The SmartTag2 uses Samsung’s SmartThings Find network, which utilizes Samsung devices to locate the tracker. Apple’s AirTag, on the other hand, uses Apple’s ‘Find My’ network and Apple devices to do the same.

According to Statcounter, as of October, Apple dominates the Canadian smartphone market, with a 60.66 percent market share, while Samsung comes in a distant second, accounting for 24.92 percent of Canadian smartphones. The SmartThings Find network is smaller and less widespread than Apple’s Find My network, and depends on the availability of other Samsung devices in your area to work as a crowd-sourced network.

This might result in tracking that’s not as reliable as other platforms, like Tile’s crowd-sourced network, for example.

A new feature that the SmartTag 2 boasts is a lost mode. In case you lose your tracker, or the item it is attached to, you can turn on lost mode via the Find app on your Galaxy smartphone. This allows you to add your email address, phone number and a message to the tag. If and when someone finds the tag, they can scan it with any NFC-enabled device, even iOS, and they’ll be able to see your message and contact information. Additionally, whenever the feature is enabled and someone finds your tag, you’ll get a notification on your device.

Lastly, if the person who found your tracker has nefarious intentions and doesn’t not want to return the tracker, you can rest assured that it will be as good as a brick for them. With the lost mode on, the tracker goes into a pairing lock mode, and can not be paired to a different device.

Here’s what it looks like when someone NFC scans your lost SmartTag 2:

Lastly, this isn’t necessarily a big deal, but the AirTag can be personalized with free engraving of up to four characters, including emojis, when purchased from Apple. The SmartTag 2, however, does not have any customization options. On the other hand, the SmartTag 2 comes in two colours: Black and White, while the AirTag is only available in White.

The SmartTag 2 is a step in the right direction for Samsung. It offers more features and functionality than its predecessors, and has a longer battery life than even the AirTag. The refreshed hole punch design makes it easy to attach to items, without having to buy a loop separately, and the built-in button can serve as an on/off switch for your smart home accessories.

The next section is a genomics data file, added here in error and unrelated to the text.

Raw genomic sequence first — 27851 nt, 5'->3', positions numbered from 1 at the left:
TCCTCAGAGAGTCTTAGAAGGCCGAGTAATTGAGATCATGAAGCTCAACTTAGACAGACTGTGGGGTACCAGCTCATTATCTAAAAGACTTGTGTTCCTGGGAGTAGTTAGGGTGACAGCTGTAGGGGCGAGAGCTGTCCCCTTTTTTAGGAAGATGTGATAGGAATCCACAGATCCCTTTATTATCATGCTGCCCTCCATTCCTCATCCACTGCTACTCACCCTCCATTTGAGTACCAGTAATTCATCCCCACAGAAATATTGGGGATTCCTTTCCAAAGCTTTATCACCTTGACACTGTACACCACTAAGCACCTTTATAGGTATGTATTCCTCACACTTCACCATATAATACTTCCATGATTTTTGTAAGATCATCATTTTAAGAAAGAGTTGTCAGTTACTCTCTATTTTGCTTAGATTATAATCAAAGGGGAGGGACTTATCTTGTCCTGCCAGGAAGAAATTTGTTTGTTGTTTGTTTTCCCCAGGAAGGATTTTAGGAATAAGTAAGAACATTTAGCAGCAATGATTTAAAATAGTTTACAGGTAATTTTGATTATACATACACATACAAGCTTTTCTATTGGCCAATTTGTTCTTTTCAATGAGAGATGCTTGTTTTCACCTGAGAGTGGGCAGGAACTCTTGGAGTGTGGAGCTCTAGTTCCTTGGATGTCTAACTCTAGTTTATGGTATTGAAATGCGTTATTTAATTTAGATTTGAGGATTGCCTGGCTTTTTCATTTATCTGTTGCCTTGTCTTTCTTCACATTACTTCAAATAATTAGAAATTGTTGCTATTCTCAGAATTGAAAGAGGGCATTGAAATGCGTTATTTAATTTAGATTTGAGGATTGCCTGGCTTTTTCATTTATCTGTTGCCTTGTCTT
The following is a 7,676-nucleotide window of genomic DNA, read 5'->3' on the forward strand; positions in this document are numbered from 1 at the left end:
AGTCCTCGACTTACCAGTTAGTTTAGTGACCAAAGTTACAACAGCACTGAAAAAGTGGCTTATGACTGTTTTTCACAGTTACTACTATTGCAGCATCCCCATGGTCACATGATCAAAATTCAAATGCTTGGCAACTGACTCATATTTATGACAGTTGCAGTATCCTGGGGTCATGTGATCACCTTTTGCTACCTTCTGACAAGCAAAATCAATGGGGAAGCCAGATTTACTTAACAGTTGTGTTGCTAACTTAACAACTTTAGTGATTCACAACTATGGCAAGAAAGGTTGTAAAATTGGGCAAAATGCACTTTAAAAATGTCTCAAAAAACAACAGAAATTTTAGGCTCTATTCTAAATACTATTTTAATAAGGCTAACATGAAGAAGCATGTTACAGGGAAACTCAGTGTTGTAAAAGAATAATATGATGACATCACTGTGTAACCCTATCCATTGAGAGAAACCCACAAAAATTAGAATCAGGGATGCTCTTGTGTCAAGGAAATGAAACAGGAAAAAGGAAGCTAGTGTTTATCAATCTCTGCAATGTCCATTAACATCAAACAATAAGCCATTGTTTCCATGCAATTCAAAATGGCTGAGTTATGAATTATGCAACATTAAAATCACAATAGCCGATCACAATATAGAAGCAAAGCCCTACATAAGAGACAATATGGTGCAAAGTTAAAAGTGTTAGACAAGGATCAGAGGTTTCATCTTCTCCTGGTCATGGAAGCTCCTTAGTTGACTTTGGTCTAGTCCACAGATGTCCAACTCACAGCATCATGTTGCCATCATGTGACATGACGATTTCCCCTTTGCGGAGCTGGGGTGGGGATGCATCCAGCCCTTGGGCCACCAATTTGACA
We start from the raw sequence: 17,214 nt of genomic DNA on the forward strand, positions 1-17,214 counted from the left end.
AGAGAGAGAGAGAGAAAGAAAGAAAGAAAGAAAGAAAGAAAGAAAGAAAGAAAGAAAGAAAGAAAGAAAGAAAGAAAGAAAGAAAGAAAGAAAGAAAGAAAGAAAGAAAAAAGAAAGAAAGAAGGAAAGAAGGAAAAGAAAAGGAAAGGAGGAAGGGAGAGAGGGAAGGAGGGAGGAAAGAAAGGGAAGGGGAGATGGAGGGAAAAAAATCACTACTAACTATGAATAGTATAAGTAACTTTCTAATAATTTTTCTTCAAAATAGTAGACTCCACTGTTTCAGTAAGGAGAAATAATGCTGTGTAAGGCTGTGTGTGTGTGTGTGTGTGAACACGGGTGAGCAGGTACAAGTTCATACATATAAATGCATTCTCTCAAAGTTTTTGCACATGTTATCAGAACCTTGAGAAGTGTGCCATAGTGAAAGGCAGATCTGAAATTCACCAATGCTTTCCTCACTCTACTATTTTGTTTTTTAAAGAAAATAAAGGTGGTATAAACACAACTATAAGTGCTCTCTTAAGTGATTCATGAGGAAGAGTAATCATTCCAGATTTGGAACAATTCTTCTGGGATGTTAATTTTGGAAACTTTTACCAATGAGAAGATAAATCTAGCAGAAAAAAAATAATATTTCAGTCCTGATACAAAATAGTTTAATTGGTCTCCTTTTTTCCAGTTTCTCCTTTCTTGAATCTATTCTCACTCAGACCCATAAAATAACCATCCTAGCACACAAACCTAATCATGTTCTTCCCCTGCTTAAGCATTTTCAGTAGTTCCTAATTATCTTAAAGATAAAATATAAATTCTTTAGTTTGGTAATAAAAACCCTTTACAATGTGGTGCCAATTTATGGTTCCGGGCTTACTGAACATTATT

However, it is not compatible with other Android or iOS devices, so you need to have a Samsung Galaxy device to use it. It also depends on the availability of other Samsung devices in your area to work as a crowd-sourced network, which may not be as reliable as other platforms.

The SmartTag 2 costs $39.99. It is also available as a four-pack for $139.99.

MobileSyrup utilizes affiliate partnerships. These partnerships do not influence our editorial content, though we may earn a commission on purchases made via these links, helping fund the journalism provided free on our website.

For all the latest Technology News Click Here 

 For the latest news and updates, follow us on Google News

Read original article here

Denial of responsibility! TheDailyCheck is an automatic aggregator around the global media. All the content are available free on Internet. We have just arranged it in one platform for educational purpose only. In each content, the hyperlink to the primary source is specified. All trademarks belong to their rightful owners, all materials to their authors. If you are the owner of the content and do not want us to publish your materials on our website, please contact us by email – [email protected] The content will be deleted within 24 hours.